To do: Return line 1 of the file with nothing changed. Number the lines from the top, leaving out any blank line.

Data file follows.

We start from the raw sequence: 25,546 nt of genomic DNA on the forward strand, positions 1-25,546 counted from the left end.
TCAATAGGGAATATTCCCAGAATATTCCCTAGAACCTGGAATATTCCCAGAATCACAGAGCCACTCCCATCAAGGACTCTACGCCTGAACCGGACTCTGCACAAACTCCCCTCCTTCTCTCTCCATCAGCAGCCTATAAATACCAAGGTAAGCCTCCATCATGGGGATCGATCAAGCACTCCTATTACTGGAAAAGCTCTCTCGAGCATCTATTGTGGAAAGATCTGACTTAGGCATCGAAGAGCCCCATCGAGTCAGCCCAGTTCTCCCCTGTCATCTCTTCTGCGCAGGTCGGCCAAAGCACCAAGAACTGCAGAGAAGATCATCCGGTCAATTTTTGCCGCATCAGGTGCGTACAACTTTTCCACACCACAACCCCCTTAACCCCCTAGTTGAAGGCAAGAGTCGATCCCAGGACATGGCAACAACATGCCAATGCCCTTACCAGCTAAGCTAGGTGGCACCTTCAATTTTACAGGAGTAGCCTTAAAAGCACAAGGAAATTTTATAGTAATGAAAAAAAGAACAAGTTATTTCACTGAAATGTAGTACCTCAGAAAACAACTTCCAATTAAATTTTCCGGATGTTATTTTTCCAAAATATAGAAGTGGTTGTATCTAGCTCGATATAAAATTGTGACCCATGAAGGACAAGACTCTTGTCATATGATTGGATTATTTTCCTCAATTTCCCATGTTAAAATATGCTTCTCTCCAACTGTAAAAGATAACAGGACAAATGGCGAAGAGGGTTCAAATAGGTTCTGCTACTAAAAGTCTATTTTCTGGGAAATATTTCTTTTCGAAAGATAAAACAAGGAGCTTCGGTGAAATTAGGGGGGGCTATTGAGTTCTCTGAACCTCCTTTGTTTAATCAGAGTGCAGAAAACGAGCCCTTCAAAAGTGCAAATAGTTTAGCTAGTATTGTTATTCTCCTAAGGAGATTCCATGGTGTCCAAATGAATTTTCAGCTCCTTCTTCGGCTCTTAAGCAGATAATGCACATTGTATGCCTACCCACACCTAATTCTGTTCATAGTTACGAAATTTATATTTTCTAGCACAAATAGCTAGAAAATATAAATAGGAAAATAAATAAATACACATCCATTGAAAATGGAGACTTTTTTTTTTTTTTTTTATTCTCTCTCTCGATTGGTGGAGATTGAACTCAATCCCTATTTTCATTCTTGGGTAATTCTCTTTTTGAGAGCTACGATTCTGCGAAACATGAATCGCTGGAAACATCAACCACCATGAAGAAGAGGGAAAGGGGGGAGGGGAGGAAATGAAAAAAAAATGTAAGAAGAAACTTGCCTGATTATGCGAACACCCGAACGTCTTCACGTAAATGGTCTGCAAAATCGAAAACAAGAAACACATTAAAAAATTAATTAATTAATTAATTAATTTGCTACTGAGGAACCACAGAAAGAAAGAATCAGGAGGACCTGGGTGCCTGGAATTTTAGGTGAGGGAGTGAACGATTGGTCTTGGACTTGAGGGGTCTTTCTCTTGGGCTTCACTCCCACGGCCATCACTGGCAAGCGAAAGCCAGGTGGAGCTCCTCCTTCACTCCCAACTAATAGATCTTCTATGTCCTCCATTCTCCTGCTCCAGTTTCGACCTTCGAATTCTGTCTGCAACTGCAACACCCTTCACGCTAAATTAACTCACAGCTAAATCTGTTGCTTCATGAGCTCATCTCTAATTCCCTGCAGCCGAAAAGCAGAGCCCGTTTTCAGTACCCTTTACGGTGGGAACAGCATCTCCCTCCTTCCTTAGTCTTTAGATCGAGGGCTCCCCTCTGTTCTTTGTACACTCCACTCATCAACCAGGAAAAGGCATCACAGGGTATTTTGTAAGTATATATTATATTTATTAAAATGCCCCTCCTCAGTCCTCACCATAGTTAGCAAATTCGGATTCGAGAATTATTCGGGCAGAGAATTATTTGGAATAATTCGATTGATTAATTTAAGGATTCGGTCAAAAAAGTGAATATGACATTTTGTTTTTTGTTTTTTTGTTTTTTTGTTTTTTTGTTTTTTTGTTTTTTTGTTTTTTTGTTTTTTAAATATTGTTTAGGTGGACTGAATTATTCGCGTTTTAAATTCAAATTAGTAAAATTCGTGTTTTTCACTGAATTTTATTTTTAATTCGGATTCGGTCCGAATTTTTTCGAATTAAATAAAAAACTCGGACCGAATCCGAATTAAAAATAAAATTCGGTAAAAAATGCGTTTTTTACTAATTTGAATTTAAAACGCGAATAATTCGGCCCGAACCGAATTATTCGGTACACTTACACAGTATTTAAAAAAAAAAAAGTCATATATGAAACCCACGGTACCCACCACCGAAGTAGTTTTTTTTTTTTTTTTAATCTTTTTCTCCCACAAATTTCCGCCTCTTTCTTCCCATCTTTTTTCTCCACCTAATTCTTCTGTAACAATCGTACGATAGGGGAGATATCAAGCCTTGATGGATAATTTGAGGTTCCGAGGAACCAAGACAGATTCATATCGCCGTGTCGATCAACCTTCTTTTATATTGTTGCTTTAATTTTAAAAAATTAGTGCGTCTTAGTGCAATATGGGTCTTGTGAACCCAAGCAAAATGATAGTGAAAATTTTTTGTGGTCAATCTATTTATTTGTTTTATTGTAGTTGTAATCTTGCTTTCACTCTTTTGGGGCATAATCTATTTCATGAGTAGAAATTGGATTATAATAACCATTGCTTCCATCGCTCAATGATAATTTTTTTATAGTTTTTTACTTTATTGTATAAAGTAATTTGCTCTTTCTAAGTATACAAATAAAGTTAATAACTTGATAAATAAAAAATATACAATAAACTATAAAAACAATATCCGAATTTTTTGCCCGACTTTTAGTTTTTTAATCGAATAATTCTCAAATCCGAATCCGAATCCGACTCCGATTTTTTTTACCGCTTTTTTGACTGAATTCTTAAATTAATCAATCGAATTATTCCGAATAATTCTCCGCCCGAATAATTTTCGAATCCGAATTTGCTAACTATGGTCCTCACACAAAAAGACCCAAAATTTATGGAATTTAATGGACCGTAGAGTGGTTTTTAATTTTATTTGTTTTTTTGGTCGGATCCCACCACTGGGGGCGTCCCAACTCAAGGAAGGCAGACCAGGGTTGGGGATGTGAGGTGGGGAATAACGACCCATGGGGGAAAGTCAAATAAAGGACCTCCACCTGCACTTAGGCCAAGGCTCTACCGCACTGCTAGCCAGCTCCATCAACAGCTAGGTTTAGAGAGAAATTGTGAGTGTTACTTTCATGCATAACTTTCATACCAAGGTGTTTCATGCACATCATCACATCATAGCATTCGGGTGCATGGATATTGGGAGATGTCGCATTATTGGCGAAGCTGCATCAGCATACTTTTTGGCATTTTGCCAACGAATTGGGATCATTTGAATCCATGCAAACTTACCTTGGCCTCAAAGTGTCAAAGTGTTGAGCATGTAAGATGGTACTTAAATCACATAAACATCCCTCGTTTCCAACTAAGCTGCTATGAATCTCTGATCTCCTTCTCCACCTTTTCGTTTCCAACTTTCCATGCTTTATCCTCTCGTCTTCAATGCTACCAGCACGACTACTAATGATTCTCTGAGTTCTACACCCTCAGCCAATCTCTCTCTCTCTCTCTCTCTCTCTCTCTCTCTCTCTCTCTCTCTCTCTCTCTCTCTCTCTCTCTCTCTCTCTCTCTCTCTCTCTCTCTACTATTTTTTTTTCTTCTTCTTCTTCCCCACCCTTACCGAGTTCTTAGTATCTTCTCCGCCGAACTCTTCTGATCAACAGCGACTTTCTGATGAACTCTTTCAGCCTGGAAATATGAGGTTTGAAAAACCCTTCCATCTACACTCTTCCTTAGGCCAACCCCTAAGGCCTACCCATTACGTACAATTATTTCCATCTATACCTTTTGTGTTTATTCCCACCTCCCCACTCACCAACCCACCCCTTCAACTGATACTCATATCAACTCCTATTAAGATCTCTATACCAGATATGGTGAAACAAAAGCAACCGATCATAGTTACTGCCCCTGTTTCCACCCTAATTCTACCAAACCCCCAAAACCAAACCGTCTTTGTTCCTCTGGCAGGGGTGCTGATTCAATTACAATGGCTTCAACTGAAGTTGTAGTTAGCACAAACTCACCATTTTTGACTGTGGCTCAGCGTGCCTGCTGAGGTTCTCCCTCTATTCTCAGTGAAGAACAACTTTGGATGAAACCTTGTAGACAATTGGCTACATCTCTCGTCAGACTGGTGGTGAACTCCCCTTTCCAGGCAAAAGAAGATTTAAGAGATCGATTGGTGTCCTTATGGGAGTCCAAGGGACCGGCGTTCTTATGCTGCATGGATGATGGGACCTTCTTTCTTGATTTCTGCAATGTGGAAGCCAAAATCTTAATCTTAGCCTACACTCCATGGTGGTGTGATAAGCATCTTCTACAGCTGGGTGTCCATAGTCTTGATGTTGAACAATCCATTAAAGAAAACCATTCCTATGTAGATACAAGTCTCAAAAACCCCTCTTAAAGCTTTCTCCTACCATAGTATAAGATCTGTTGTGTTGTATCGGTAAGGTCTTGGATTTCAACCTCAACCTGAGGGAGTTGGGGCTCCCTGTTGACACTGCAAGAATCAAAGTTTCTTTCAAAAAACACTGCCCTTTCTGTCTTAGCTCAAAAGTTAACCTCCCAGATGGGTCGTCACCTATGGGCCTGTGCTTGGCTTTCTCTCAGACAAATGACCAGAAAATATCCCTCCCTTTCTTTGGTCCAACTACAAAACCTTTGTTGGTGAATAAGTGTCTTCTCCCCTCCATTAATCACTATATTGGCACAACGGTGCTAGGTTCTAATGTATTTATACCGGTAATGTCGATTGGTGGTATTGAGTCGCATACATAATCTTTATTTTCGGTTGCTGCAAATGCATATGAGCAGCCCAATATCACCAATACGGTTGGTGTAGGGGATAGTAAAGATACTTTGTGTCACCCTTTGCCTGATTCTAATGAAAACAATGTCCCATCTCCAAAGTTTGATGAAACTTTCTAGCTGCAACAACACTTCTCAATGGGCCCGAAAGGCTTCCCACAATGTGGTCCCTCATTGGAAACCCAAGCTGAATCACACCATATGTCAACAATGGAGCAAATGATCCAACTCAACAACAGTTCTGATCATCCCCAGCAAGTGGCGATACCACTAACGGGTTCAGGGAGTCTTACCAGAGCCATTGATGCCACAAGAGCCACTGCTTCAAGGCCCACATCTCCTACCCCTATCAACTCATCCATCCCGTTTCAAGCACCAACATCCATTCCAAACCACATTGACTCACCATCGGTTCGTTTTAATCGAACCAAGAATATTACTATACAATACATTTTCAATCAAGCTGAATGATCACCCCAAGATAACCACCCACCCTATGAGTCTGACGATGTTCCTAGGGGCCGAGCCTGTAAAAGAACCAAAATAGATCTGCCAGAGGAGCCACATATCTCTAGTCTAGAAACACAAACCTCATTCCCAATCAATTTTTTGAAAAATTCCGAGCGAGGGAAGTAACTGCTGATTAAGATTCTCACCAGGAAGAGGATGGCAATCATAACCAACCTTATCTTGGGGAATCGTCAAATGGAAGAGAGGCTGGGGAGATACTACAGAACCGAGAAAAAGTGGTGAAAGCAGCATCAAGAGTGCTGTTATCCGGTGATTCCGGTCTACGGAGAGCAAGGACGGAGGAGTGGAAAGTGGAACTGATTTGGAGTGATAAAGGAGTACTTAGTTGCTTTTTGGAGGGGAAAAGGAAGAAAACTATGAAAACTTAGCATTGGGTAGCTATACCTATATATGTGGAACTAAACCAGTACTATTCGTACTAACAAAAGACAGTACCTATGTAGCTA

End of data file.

We start from the raw sequence: 25,546 nt of genomic DNA on the forward strand, positions 1-25,546 counted from the left end.